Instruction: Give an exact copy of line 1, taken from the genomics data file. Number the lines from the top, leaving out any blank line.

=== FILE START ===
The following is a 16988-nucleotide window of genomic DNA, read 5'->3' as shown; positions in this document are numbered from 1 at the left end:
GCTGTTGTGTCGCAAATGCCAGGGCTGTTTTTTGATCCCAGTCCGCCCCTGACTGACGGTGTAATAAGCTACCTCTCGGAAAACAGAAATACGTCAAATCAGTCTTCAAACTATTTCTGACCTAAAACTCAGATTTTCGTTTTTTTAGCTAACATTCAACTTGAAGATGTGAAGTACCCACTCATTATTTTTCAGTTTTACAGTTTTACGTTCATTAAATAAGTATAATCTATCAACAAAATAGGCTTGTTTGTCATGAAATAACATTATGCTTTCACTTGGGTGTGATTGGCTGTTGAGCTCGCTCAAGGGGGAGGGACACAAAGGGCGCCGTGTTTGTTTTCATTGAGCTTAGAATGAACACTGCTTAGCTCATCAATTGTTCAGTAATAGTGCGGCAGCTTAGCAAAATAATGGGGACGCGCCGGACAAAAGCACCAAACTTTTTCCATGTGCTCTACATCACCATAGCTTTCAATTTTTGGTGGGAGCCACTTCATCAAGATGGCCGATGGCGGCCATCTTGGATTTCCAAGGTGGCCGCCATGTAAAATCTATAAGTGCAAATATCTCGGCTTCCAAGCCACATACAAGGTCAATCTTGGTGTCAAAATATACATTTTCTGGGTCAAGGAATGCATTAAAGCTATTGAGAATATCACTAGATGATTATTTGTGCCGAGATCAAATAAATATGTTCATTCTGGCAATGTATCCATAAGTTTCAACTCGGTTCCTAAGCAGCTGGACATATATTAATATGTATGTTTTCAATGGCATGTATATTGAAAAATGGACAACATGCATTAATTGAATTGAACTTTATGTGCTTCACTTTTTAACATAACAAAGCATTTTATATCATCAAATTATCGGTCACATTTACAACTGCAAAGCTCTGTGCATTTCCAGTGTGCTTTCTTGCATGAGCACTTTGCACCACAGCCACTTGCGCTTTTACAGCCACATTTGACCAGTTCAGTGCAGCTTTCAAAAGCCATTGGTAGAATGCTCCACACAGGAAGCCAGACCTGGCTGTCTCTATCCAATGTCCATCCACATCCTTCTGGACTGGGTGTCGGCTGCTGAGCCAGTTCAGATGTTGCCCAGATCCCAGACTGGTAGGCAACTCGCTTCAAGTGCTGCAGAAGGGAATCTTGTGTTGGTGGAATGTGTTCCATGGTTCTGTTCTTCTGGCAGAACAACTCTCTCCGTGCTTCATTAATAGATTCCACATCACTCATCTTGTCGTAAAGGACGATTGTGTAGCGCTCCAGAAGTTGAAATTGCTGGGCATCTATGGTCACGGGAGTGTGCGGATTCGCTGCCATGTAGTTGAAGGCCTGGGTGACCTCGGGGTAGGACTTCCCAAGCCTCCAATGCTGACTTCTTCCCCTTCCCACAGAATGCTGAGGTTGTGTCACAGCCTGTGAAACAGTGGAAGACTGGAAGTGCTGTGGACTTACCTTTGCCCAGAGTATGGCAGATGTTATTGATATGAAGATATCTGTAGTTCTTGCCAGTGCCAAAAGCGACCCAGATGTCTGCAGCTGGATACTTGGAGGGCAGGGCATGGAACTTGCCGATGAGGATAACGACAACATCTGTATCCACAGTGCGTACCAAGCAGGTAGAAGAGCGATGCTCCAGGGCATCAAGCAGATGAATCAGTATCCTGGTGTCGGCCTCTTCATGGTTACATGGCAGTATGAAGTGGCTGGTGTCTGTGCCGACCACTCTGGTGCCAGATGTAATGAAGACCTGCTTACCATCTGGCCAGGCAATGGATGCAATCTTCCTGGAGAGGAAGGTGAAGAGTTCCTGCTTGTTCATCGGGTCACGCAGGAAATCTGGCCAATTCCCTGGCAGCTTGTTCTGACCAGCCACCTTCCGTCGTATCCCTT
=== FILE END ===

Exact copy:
The following is a 16988-nucleotide window of genomic DNA, read 5'->3' as shown; positions in this document are numbered from 1 at the left end: